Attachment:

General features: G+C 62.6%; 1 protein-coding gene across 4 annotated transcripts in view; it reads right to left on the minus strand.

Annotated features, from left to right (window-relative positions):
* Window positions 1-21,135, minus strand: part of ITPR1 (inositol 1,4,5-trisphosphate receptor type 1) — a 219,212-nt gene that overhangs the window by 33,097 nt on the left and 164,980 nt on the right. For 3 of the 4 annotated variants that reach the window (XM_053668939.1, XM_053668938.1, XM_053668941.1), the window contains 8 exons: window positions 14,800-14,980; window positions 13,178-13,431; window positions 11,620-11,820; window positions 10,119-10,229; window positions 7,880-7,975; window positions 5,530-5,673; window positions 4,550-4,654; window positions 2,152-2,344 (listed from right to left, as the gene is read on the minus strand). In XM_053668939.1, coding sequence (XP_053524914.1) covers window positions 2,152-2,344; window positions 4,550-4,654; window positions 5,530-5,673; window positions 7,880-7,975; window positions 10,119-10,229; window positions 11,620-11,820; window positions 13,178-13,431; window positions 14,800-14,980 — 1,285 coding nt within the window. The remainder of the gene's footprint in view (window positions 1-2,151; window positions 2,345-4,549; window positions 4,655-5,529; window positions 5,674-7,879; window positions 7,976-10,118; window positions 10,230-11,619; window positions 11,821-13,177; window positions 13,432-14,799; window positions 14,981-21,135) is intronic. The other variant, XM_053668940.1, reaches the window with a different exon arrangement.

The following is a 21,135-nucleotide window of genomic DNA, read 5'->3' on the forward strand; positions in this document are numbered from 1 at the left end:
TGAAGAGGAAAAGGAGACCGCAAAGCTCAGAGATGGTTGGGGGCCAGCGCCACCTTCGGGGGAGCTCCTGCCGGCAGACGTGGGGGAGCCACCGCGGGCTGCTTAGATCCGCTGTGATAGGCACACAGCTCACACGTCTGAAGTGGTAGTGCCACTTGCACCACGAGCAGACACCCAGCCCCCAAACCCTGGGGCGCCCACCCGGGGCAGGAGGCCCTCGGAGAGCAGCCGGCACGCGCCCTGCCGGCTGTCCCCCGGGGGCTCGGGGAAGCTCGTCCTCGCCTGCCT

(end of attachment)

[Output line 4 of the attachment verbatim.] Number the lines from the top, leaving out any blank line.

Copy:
The following is a 21,135-nucleotide window of genomic DNA, read 5'->3' on the forward strand; positions in this document are numbered from 1 at the left end: